Frank Quitely: 'The majority of changes I've seen over 30 years of working in comics have been absolutely positive'

This article is from 2018.

Frank Quitely: 'The majority of changes I've seen over 30 years of working in comics have been absolutely positive'

credit: Sinead Grainger

Speaking to us from his studio space in Glasgow, Frank Quitely fills us in on his upcoming appearance at Edinburgh International Book Festival and a few highlights of is 30-year career

The internationally renowned Frank Quietly is a pseudonym – or perhaps alter ego – for Glasgow artist Vincent Deighan. Comics have changed a lot since the artist, known for his work on Batman, Superman, X-Men and recently, Jupiter's Legacy with fellow Glaswegian creator Mark Millar (coming to our screens via Netflix in 2021), first got started 30-years-ago. Happily, he says 'the majority of changes I've seen over 30 years of working in comics have been absolutely positive'.

In a practical sense, he's seen computers go from barely there to something that changed the way comic work is drawn, lettered, coloured and delivered. Now it's even changing the way work is published. For example, self publishing used to be a bit on an under the counter kind of thing and now 'self publishing is one of the main things people tend to aim for. It used to be you self published so you could do what you wanted but there wasn't much money in it or you worked on licensed characters to make you trade and then if you were lucky you moved on to what you wanted.' Now, largely thanks to how easy it is to create and share work digitally, people are much more likely to start out with self publishing.

'Another big change is the gender balance in comics,' he says. 'When I started out, there were very, very few women working in creating comics. Their women who were working in comics tended to be working in editorial roles, which was great, I worked with a bunch of female editors particularly at Vertigo… Nowadays, there are even more women working in editorial but there are at a lot more found doing the writing, colouring lettering and drawing.'

He's also noticed there are far more women attending comic conventions, which have changed a lot over the years too and become about a lot more than comics themselves. As well as heading to Boston Comic Con this summer, Quitely will be at the Edinburgh International Book Festival with his new book from BHP Comics, Frank Quietly: Drawings + Sketches. The book came about after his 2017 exhibition at the Kelvingrove Art Gallery, The Art of Comics, curated by Martin Craig.

Frank Quitely: 'The majority of changes I've seen over 30 years of working in comics have been absolutely positive'

GoMA curator Craig worked closely with Quitely to create the show – a process that was both interesting and at times surreal for the artist, who'd created and saved a huge amount of work over the years, 'some stored in a planning chest but lots in poly bags.' And each bag was a real mix of thumbnails, sketches and even finished pieces. 'Martin was assumed and a bit horrified', when being introduced to the filing system.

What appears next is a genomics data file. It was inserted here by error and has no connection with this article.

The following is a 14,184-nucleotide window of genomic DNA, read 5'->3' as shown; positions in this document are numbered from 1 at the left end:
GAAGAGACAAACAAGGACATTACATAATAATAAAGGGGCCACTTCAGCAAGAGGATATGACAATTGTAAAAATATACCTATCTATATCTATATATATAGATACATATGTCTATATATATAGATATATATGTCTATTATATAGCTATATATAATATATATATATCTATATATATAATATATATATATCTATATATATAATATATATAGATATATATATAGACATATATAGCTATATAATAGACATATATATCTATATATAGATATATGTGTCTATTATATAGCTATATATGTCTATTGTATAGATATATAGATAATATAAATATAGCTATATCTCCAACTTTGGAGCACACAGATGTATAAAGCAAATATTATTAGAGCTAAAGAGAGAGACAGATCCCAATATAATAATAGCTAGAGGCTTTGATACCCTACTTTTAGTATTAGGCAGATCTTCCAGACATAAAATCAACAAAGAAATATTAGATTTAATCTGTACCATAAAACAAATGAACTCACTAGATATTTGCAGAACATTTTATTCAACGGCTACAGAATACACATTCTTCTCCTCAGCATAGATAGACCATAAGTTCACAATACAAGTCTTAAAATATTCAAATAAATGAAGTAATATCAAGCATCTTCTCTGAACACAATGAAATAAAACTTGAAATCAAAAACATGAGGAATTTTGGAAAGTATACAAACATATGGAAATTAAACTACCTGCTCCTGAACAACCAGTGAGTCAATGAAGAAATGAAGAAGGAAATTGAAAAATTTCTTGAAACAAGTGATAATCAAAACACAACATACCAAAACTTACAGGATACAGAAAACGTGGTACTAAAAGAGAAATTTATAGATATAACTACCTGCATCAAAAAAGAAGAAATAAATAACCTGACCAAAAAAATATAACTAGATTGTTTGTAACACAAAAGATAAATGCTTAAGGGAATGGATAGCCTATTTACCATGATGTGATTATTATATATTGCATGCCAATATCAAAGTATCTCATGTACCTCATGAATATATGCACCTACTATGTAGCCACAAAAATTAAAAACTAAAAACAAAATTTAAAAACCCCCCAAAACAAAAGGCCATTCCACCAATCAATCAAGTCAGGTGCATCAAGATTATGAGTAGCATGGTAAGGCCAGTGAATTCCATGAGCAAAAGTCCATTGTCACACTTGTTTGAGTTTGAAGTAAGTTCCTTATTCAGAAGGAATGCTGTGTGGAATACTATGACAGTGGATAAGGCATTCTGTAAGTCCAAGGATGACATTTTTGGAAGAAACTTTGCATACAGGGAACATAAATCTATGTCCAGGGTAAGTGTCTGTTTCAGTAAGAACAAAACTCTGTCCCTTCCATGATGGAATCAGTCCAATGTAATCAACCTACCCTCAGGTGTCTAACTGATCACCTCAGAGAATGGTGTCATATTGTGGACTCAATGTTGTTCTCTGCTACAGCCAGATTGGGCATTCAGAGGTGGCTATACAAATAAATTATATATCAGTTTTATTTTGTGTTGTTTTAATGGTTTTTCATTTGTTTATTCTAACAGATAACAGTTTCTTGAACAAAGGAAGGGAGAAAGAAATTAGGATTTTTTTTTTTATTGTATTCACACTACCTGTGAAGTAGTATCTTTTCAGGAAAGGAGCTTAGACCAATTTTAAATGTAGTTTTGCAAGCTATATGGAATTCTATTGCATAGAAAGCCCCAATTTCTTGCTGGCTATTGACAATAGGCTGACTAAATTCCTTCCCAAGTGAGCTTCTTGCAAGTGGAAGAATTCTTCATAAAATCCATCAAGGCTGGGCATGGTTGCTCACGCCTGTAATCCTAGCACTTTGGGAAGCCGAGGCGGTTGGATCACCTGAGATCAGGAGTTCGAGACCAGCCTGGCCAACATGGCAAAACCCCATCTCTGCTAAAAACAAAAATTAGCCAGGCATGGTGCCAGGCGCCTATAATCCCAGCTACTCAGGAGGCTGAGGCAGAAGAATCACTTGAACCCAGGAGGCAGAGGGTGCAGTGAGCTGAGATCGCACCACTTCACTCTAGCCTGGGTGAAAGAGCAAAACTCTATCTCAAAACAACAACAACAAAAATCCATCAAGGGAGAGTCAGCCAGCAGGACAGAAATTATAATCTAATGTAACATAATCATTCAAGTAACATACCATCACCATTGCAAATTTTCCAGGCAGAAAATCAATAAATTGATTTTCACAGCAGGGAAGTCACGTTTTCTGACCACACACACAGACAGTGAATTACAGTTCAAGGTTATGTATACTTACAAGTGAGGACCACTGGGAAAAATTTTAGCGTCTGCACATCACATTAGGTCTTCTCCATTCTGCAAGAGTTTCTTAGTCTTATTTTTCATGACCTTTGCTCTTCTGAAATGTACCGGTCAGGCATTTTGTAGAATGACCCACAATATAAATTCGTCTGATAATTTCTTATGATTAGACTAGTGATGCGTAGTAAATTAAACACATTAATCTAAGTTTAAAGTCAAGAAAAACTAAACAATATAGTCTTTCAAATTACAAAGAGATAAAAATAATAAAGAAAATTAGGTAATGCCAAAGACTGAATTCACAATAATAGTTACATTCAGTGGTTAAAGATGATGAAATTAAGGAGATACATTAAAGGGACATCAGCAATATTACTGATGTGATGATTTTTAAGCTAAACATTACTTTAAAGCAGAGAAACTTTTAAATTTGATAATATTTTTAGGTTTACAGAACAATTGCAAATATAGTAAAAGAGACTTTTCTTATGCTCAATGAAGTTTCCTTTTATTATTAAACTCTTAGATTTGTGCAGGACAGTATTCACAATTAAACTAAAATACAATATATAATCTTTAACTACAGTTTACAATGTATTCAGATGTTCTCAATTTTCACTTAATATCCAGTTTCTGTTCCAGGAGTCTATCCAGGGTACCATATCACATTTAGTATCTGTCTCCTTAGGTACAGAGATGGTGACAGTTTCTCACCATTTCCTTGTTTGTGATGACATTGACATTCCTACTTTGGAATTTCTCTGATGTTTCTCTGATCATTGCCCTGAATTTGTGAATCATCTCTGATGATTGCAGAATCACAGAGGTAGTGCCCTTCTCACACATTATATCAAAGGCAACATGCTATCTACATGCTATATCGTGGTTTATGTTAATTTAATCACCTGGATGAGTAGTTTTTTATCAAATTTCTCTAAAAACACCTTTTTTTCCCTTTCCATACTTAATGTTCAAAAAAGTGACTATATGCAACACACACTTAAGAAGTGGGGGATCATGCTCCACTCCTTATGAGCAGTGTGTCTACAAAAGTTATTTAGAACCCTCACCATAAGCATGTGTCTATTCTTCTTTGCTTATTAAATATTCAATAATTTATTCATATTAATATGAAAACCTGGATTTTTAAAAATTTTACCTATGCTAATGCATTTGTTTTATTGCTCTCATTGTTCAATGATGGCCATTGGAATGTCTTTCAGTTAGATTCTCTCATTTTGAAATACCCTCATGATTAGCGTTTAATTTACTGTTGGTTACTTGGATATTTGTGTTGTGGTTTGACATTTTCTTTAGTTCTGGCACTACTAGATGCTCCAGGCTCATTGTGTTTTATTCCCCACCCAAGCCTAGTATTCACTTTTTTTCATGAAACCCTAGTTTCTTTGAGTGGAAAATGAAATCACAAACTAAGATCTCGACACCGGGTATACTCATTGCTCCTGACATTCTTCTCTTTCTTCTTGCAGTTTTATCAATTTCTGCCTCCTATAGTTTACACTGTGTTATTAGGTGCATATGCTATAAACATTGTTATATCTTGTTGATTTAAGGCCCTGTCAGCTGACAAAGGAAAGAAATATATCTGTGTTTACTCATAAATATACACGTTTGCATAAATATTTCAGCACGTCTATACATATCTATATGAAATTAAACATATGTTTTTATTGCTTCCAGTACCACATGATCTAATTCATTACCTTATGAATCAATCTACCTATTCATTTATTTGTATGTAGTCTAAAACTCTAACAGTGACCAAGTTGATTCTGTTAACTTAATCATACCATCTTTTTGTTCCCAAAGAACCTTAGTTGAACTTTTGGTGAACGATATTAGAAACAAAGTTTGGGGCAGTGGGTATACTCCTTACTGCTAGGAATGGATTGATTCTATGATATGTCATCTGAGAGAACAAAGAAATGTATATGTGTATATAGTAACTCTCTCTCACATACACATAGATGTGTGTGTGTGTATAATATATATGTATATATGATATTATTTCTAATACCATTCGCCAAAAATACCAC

For comic artists, there are a few factors that contribute to a slightly haphazard way of storing past work. For a start, as Quitely mentioned, he's been working long hours for six to seven days a week for the majority of his career, leaving little time for introspection or organisation. The sheer volume of work a comic requires is another factor, another is the speed at which it needs turned around and the fourth is a hangover from the (thankfully now somewhat defunct) idea that comics might not be 'real art'.

On a personal level, Quitely found himself reassessing the way he looked at his own work. Especially when he spotted a bag he designed for Glasgow Art Shop before he started in comics – previously stored in a drawer of his mother's sideboard – being carefully carried and placed into a glass case by a museum staff member wearing white gloves.

Feedback from the exhibition showed Quitely that people were interested in the show even if they weren't huge comic fans and when Sha Nazir of BHP Comics approached him about putting a book together it seemed like a good fit. 'People love seeing a bit of the process,' Quitely said. 'It's like the behind the scenes programmes on TV… When I visit other artist's studios, I want to see all the sketches and bits and pieces and photos they've taken of a painting in all the stages before it's finished.'

For a peek at Quitely's process and a look at some of the sketches, pages and drawings behind the finished work, catch him at Edinburgh International Book Festival, where he plans to chat about whatever the audience wants to hear about most.

Spark Theatre on George Street, 25 Aug, 8.45pm, £12 (£10).

Frank Quitely

Universally renowned for being the man who has drawn Batman, Superman and X-Men, Glasgow’s Frank Quitely has a talent that’s heralded by writers, artists and fans. Having just published a book featuring over 100 never-before-seen drawings, Quitely is here to discuss his career to date and where he thinks the ever-evolving…

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